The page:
The actor says she “left nothing out on the table” for the already released book “You Got Anything Stronger?”
Gabrielle Union’s using “radical honesty” in her new book, which combines lively lighthearted stories with chapters dealing with her recovery from sexual assault, racist encounters and mental health struggles.
The actor says she “left nothing out on the table” for the already released “You Got Anything Stronger?”, which adopts the same casual tone of her 2017 New York Times bestseller, “We’re Going To Need More Wine,” but also tackle tough issues directly.
Gabrielle Union arrives at the premiere of Spectrum’s Originals “L.A.’s Finest” at Sunset Tower on May 10, 2019 in West Hollywood, California. (Photo by Kevin Winter/Getty Images)
“I am a big proponent of putting forth your vulnerability because that is truly your salvation and absolutely your superpower,” Union said during a recent interview.
She’s been pleasantly surprised by the reaction to last week’s release of the book’s first chapter in Time magazine. In “The Truth About My Surrogacy Journey,” Union writes openly about the physical barriers and emotional pressures on her to give birth, the heartbreaks and pain of IVF and her experiences with a surrogate.
Union says she was initially afraid to look at the response online.
Then the texts from her friends started arriving. She started reading comments.
“I think we want something from certain folks in the spotlight. And honesty is the barest of minimums. And I wanted to be able to offer that.”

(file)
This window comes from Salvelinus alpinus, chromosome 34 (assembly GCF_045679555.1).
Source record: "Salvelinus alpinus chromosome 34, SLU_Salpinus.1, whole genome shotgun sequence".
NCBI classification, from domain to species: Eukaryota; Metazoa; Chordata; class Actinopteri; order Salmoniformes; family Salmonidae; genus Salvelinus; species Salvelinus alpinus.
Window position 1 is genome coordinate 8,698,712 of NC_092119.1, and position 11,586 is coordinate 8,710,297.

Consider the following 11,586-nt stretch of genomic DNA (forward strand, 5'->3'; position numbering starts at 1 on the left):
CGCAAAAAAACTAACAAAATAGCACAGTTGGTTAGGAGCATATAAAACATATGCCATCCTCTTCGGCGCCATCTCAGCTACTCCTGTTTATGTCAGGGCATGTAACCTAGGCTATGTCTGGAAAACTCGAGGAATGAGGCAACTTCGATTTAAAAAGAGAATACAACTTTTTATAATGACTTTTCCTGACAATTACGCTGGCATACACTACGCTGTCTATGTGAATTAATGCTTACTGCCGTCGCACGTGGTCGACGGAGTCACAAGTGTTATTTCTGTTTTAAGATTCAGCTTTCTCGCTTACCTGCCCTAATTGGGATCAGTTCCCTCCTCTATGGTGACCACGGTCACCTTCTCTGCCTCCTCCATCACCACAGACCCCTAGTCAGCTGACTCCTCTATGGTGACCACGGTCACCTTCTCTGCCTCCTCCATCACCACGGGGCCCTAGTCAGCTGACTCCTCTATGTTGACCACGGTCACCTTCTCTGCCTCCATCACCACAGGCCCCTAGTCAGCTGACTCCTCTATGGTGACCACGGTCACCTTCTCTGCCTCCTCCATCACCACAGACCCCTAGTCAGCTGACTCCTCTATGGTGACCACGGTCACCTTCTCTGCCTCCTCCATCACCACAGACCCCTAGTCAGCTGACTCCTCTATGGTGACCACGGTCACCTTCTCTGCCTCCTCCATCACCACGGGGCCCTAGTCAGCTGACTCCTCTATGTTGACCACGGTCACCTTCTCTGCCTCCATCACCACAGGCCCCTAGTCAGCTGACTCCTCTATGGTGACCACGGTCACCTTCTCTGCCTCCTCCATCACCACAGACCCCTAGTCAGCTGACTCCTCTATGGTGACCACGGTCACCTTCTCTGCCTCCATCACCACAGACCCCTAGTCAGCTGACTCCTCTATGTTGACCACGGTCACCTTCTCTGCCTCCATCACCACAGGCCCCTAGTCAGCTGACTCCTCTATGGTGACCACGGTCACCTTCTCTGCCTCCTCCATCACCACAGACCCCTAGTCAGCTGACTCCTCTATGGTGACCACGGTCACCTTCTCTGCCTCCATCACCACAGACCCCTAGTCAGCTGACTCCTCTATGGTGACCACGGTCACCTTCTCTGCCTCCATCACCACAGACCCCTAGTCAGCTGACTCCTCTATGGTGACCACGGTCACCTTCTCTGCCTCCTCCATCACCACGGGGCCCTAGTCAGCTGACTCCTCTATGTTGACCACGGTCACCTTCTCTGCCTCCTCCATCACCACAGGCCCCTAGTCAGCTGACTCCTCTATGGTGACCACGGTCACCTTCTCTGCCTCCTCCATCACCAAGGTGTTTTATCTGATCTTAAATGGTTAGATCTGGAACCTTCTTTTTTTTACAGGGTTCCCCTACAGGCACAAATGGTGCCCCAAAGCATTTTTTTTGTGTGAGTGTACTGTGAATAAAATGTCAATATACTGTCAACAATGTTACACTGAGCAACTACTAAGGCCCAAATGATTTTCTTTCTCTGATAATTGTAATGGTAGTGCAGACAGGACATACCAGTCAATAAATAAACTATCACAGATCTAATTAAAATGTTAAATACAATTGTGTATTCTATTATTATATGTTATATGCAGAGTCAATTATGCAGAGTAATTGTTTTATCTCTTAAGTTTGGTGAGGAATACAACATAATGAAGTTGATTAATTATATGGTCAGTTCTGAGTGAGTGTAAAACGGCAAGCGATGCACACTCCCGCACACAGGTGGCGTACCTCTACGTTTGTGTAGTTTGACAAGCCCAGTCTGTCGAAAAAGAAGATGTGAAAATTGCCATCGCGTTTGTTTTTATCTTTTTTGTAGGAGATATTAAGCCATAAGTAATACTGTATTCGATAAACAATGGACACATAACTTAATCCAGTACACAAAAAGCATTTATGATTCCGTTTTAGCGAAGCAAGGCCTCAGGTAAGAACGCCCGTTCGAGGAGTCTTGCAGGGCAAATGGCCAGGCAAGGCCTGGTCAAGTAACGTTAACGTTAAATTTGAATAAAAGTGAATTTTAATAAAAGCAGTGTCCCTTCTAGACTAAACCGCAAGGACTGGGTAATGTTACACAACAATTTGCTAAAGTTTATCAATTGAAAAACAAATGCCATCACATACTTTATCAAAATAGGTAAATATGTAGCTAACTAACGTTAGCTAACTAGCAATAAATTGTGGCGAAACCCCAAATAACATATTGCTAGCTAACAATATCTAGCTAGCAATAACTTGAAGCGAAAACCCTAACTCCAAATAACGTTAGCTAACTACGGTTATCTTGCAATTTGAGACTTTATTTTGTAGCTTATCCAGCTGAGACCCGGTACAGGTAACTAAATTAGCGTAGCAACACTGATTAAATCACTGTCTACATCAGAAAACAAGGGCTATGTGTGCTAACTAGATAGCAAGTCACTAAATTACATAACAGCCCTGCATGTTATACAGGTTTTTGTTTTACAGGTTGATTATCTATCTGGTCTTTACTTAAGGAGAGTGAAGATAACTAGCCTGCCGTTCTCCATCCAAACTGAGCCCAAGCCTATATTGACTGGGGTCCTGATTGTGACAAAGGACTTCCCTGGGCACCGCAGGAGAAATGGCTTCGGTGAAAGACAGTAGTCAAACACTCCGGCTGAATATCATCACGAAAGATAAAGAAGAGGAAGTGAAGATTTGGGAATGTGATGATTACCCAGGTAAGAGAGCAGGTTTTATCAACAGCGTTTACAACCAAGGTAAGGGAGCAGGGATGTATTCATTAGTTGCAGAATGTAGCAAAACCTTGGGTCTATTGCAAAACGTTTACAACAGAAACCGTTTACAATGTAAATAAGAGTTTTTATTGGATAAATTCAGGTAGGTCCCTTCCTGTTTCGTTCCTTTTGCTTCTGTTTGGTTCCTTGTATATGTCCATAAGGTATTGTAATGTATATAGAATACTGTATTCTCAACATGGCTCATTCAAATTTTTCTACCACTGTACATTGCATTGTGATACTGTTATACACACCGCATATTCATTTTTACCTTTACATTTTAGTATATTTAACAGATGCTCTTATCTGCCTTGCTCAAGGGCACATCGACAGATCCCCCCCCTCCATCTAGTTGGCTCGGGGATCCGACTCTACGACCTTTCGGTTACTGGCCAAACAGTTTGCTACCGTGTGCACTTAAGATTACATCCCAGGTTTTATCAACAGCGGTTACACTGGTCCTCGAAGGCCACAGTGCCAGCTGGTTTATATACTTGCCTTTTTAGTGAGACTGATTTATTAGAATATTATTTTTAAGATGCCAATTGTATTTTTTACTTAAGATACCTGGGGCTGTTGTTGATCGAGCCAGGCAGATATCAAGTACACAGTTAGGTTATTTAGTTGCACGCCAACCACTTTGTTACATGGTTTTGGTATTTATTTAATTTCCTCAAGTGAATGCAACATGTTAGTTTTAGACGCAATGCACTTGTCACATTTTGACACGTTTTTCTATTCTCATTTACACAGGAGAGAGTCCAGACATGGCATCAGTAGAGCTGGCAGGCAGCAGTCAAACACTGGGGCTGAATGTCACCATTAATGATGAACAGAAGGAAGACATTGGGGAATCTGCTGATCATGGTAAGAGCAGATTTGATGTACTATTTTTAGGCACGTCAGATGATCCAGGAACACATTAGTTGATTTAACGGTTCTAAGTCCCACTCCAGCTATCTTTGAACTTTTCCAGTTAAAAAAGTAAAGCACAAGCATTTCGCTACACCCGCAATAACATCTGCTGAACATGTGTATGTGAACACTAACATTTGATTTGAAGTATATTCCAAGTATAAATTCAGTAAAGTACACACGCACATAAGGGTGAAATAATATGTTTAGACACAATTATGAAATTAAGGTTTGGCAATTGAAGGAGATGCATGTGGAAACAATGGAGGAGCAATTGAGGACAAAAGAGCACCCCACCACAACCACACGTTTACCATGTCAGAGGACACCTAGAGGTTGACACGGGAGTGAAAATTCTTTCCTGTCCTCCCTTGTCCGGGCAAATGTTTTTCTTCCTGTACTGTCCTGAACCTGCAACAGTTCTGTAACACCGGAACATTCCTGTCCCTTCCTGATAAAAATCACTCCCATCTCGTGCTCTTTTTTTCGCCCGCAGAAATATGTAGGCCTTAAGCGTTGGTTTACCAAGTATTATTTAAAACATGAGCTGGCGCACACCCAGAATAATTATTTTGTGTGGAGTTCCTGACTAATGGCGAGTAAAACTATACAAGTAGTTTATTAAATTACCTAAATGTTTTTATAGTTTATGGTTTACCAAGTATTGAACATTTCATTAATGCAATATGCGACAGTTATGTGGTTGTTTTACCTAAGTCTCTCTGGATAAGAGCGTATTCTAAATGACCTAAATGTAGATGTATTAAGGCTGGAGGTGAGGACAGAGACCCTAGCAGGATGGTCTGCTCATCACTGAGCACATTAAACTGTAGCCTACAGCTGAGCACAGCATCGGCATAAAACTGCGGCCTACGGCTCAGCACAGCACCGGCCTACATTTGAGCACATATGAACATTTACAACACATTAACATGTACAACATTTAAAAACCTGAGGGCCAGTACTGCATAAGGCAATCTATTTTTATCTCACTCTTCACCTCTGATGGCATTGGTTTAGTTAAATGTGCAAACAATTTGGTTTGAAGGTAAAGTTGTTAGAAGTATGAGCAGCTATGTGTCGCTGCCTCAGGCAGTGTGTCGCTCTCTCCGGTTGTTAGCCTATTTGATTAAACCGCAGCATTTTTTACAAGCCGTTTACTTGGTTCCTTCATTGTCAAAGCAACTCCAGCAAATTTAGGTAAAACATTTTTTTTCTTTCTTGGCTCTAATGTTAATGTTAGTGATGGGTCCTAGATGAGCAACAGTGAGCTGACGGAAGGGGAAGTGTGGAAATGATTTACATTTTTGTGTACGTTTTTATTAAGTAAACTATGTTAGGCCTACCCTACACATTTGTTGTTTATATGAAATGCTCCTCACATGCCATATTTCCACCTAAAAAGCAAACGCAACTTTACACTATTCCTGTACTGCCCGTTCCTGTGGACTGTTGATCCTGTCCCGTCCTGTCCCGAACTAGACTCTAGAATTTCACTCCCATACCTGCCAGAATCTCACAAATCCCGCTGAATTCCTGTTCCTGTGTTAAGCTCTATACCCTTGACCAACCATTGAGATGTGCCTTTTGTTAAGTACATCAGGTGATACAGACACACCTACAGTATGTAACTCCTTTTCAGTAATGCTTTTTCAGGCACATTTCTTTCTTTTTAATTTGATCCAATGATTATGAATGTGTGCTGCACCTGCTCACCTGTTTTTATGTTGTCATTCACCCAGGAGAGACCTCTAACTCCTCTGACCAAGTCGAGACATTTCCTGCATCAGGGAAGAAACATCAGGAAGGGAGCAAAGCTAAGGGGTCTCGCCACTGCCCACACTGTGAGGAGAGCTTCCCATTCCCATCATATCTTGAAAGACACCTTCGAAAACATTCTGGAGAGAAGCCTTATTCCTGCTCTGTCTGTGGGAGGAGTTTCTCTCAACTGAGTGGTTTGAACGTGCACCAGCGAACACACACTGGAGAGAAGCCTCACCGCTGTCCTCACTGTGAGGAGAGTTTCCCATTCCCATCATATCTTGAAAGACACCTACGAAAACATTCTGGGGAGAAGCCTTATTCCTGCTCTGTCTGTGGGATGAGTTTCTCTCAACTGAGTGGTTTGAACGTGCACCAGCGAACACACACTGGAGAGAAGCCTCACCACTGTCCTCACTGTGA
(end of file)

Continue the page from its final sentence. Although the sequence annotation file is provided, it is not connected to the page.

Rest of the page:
That includes offering advice on a topic she’s frequently asked about: her experiences of loving and living with her transgender stepdaughter.
“It was so important to write about a bit of Zaya’s journey and the fact that we didn’t have all the answers. We had no answers at all, but we had to figure it out because not supporting her and not being there to the best of our ability and creating the largest village, the most beautiful, peaceful sanctuary for her was just not an option.”
Lighter sections include adventures with friends and family, like riding on a “Bring It On”-themed Pride float or having a dance off with Bruno Mars at a party. Others are tales she never thought she’d share publicly, like “taking ex-lax and drinking dark liquor and going to a strip club. … It’s just a funny story.”
Those are mixed in with chapters on more serious topics, like Union’s experiences with getting older, the age difference between her husband Dwayne Wade, fertility and her descriptions of the perimenopause “dark depression” that brought her suicidal thoughts.
Her therapist and doctor helped her realize the harmful thoughts were due to a “massive hormonal shift,” she says.
“There is a physiological reason,” says Union. “It’s not a character defect. There is no blame laid at your feet.”
Union says she hopes to help others by sharing these intimacies with readers.
“When people can hear you speak or or read your truth and they can see themselves or pieces of themselves in what you’re saying, it breeds community because they know they’re not alone.”
Toward the end of the book, Union writes about the treatment and portrayal of Black people in showbusiness, her character in “Bring It On,” the use of blackface in comedy, violence against Black people in news coverage and cultural appropriation of Black beauty.
Her dispute with NBC over allegations of racism on the show “America’s Got Talent” was legally settled in 2020 and isn’t addressed in “You Got Anything Stronger?”
As for the title, Union wanted to keep the same casual vibe of chatting with friends as “We’re Going to Need More Wine.”
“We’re still here, having a cocktail — you might need something a little stronger, for what we’re going to cover in this one,” she says.
“Also to remind us that you are the thing that is stronger.”
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